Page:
Silicon Immortality: Downloading Consciousness into Computers

While medicine will advance in the next half century, we are not on a crash-course for achieving immortality by curing all disease.  Bodies simply wear down with use.  We are on a crash-course, however, with technologies that let us store unthinkable amounts of data and run gargantuan simulations.  Therefore, well before we understand how brains work, we will find ourselves able to digitally copy the brain's structure and able to download the conscious mind into a computer.

Silicon Immortality

If the computational hypothesis of brain function is correct, it suggests that an exact replica of your brain will hold your memories, will act and think and feel the way you do, and will experience your consciousness — irrespective of whether it's built out of biological cells, Tinkertoys, or zeros and ones.  The important part about brains, the theory goes, is not the structure, it is about the algorithms that ride on top of the structure.  So if the scaffolding that supports the algorithms is replicated — even in a different medium — then the resultant mind should be identical.  If this proves correct, it is almost certain we will soon have technologies that allow us to copy and download our brains and live forever in silica.  We will not have to die anymore.  We will instead live in virtual worlds like the Matrix.  I assume there will be markets for purchasing different kinds of afterlives, and sharing them with different people — this is future of social networking.  And once you are downloaded, you may even be able to watch the death of your outside, real-world body, in the manner that we would view an interesting movie.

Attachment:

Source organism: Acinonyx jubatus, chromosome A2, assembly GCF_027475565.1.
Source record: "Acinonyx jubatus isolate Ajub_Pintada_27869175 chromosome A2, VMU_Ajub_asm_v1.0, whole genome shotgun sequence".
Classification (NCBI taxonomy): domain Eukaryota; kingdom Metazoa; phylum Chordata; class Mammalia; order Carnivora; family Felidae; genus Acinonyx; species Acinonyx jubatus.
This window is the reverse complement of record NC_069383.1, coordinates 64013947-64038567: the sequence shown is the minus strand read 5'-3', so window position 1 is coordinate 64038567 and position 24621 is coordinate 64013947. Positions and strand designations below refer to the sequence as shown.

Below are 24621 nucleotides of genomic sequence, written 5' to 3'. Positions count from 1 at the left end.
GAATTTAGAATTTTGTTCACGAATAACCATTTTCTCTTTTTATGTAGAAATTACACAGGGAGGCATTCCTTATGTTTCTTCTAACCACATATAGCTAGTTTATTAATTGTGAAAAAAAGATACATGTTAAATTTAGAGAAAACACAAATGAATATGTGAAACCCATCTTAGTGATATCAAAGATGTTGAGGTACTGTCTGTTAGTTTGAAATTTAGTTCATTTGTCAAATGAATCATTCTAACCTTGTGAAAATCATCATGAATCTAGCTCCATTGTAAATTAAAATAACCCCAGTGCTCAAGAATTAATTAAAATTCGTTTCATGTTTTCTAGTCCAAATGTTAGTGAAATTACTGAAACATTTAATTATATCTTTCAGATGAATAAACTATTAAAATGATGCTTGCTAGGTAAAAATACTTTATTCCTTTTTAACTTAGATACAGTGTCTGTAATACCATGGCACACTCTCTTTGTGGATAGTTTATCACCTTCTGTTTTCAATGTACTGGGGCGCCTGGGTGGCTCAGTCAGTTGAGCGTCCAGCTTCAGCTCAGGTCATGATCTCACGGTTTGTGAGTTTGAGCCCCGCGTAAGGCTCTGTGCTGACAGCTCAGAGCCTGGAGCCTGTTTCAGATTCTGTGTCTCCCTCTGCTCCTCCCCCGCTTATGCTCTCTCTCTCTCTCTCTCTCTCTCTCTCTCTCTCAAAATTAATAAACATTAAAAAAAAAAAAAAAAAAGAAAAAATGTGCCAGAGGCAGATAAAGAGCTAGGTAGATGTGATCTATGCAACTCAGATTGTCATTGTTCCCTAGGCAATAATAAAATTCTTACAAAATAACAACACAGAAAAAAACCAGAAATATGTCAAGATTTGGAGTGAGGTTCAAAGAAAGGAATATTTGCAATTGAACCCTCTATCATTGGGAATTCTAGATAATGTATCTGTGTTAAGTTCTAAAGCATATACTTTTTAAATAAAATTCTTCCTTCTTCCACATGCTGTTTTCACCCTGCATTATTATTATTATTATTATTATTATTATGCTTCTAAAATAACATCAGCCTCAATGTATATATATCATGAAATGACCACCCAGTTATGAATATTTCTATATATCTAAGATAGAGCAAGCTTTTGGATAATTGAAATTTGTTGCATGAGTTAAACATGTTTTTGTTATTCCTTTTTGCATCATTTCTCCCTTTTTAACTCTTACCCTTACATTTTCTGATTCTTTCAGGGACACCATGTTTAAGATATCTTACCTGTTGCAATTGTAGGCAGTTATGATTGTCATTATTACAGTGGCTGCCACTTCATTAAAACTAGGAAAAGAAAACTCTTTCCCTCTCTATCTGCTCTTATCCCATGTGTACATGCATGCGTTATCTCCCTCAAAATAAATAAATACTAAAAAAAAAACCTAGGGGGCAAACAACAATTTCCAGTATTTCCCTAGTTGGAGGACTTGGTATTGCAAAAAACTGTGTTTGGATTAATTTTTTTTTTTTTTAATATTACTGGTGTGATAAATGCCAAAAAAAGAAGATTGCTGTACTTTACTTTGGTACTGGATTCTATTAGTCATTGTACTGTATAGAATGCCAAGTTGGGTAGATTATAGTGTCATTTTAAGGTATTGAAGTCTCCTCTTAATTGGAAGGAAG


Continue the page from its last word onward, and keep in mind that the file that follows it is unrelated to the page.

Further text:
Of course, this hypothesized future embeds many assumptions, the speciousness of any one of which could spill the house of cards.  The main problem is that we don't know exactly which variables are critical to capture in our hypothetical brain scan.  Presumably the important data will include the detailed connectivity of the hundreds of billions of neurons. But knowing the point-to-point circuit diagram of the brain may not be sufficient to specify its function.  The exact three-dimensional arrangement of the neurons and glia is likely to matter as well (for example, because of three-dimensional diffusion of extracellular signals).  We may further need to probe and record the strength of each of the trillions of synaptic connections.  In a still more challenging scenario, the states of individual proteins (phosphorylation states, exact spatial distribution, articulation with neighboring proteins, and so on) will need to be scanned and stored.  It should also be noted that a simulation of the central nervous system by itself may not be sufficient for a good simulation of experience: other aspects of the body may require inclusion, such as the endocrine system, which sends and receives signals from the brain.  These considerations potentially lead to billions of trillions of variables that need to be stored and emulated.